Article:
By Joel Warner
By Michael Roberts
By Alan Prendergast
By Michael Roberts
By Michael Roberts
By Amber Taufen
By Patricia Calhoun
By William Breathes
Grynberg contends that the fraud is far greater than most people realize. And in addition to his private legal battles, he's pursued the mother of all False Claims Act cases, accusing the industry of cheating on royalties on public and tribal lands in several states, using many of the techniques for undervaluing production that he discovered at his own wells. Originally filed in 1995, the complaint has expanded over the years to encompass 73 cases and more than 300 defendants -- a virtual who's who of the oil and gas industry. Grynberg says he's spent more than $20 million out of his own pocket on the case, but the potential payoff is huge. He calculates the amount of underpayments at $35 billion. With triple damages, and the possibility of collecting up to 30 percent of any settlement, a victory could make him one of the wealthiest men in the world.
The federal government can intervene in a False Claims Act case it deems sufficiently promising, but it has not done so in Grynberg's action. Last month, a federal judge in Wyoming overrode the recommendations of his own special master and dismissed most of the 73 cases, ruling that Grynberg's claims don't meet the exacting specifications of the False Claims Act. Grynberg, who's had a fair record of getting unfavorable lower-court decisions reversed by higher-ups, has vowed to appeal.
The ruling is just one more bump in a long road that has tested his tenacity and shaped his combative nature, going back to his childhood in eastern Europe during the Holocaust and an adolescence spent partly as a soldier in Israel. His high-stakes battle with his own industry is far from over.
"Grynberg is a David taking on a whole host of Goliaths," says Jim Moorman, president of the False Claims Act Legal Center. "The oil and gas industry is very good about procedural confusion, but the court should be looking at whether he's right or wrong on the facts."
Several industry sources declined to comment on the record about Grynberg, citing his litigiousness. But in private, they dispute his motives and his conclusions, suggesting that he's exaggerating problems stemming from outmoded "legacy equipment" and other issues in pursuit of his own gain. "I don't think anyone is opposed to accurate measurement," says one industry observer. "We get paid on that."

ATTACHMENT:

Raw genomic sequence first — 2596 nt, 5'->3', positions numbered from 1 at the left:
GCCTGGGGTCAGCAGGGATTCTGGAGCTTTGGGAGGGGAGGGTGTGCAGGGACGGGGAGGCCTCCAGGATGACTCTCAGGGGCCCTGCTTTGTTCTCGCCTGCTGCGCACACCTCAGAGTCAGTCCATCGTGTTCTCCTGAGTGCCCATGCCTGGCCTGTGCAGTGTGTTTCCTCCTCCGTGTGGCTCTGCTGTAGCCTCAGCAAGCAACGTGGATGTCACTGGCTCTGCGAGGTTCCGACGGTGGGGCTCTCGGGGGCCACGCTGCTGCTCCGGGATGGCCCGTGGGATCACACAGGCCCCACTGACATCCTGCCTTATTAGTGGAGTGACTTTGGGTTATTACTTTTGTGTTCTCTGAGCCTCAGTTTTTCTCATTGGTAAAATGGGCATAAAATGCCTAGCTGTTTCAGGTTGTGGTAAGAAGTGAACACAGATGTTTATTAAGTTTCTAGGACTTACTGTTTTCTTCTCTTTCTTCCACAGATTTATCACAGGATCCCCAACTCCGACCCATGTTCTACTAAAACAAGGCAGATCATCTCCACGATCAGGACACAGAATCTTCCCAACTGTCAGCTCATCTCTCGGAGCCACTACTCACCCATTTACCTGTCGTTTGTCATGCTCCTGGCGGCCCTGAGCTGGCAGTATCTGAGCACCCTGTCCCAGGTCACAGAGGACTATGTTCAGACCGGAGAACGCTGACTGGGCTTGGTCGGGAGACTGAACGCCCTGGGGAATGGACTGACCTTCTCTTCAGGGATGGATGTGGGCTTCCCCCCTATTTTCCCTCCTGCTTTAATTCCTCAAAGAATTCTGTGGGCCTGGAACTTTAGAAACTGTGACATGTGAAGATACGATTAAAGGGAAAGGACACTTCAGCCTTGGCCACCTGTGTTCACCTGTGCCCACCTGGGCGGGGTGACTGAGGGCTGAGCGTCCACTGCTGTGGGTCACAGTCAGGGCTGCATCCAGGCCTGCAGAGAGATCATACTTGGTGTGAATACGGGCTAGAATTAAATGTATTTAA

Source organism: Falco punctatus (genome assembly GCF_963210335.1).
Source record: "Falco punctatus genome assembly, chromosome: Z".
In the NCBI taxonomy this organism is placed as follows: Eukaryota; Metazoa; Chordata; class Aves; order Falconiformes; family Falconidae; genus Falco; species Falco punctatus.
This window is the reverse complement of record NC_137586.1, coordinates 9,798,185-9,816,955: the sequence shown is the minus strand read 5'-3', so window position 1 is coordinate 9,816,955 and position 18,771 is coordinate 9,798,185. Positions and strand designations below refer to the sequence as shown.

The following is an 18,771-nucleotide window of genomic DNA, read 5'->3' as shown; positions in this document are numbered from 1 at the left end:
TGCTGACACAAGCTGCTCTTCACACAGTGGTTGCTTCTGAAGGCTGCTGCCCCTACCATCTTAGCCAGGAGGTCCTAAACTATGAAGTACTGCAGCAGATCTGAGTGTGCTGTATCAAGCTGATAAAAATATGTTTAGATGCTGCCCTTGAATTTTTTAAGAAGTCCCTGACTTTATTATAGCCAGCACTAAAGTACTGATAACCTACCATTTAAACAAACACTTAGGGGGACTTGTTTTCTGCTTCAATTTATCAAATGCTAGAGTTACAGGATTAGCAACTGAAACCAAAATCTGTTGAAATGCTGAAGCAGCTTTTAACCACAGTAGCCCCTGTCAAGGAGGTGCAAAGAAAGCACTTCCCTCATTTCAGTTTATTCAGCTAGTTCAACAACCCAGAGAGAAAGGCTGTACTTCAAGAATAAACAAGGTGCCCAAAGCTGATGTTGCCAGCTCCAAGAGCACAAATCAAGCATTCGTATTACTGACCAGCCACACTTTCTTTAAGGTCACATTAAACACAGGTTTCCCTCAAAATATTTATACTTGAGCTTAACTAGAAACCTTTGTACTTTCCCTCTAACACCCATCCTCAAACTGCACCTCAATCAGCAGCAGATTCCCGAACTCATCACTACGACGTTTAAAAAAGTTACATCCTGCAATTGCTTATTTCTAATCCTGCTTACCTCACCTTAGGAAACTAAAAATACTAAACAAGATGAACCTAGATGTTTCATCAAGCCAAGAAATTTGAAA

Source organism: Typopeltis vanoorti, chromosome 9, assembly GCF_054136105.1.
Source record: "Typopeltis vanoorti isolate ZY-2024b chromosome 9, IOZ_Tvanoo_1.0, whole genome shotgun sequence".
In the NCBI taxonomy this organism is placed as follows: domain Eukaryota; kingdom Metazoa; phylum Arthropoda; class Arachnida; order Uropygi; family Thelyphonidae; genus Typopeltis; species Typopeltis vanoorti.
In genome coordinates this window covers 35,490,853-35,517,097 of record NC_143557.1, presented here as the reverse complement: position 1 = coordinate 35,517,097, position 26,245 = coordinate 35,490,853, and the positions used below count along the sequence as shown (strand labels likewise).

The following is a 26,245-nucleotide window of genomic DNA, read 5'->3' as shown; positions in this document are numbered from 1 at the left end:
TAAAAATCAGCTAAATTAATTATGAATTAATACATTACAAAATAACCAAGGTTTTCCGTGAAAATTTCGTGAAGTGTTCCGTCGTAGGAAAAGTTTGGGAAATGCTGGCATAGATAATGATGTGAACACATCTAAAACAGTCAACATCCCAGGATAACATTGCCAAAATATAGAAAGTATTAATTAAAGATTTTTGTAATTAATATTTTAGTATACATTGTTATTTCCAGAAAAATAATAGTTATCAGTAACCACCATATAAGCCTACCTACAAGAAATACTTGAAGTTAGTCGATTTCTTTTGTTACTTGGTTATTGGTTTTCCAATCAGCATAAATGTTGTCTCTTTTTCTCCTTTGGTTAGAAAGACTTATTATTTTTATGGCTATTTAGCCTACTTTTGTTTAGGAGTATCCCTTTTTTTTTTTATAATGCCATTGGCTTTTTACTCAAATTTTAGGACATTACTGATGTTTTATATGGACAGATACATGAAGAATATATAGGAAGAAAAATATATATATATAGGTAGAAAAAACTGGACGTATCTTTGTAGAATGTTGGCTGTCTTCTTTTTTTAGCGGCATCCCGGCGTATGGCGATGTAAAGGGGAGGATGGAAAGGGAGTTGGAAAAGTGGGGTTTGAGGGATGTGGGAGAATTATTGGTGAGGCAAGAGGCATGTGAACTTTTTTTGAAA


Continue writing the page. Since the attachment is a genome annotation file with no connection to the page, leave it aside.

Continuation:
Yet his long-running lawsuit is only one prong of Grynberg's current attack. He's assisted state and local officials mounting their own legal battles against energy companies, from Alabama to Aspen, and all without pay. He's pushed for changes in federal law to correct what he sees as inequities in the False Claims Act. He's met with lawmakers seeking to change the way business is done at MMS. And he's been a major force behind a proposed bill that could have a profound impact on standard practices in the American gas industry.
"I'm optimistic," he says cautiously, "that a number of things can be set straight."
W ildcatters rise or fall depending on their ability to stick to a few simple principles. Luck has something to do with it, to be sure, but probably not as much as gut feelings and a solid grasp of geology. In the case of Jack Grynberg, a keen instinct for survival and a fascination with science have served him well.
Grynberg was born in Brest, Poland, in 1932. He was in his second year of grade school when the Nazi invasion ended his education. Grynberg's mother served as a doctor in the partisans; by age twelve, young Jack was toting a rifle and guarding German prisoners in the woods of Belarus. After the war, he and his parents attempted to flee the new Communist regime, only to be caught by Czech state police and sent back. They spent two weeks in prison, were released and fled again.
After a year of high school in Scotland, Grynberg went to Palestine in 1947 and joined the Irgun, an irregular militia outlawed by the British. "I was a terrorist," he says with a slight smile. "A blond, blue-eyed kid who spoke with a Scottish accent." He was there for twenty months during Israel's war of independence, when the Irgun was folded into the regular Israeli army.
A scholarship from the Colorado School of Mines brought him to the United States at the age of seventeen. He completed a chemical engineering degree in two and a half years, worked briefly in research and development at Conoco, then launched his own consulting business. His knowledge of Russian led to a stint in the U.S. Army's radioactive-warfare section in Maryland in the mid-1950s ("worked as a scientific spy," his resumé explains). While stationed there he met a college senior, Celeste Bachove, and soon married her. The couple has three grown children.
Grynberg returned to Colorado and began prospecting as an independent oil and gas man in the early 1960s. He reworked a Wyoming gas field that had been written off by a previous operator and soon struck it rich. His company, Oceanic Exploration, went public and began exploration on an international scale. In the 1970s, a court battle broke out between Grynberg, the company's largest stockholder, and company management; in 1981, Grynberg took over Oceanic's offices in downtown Denver and locked out its corporate executives. He sold his interest in the company a few months later.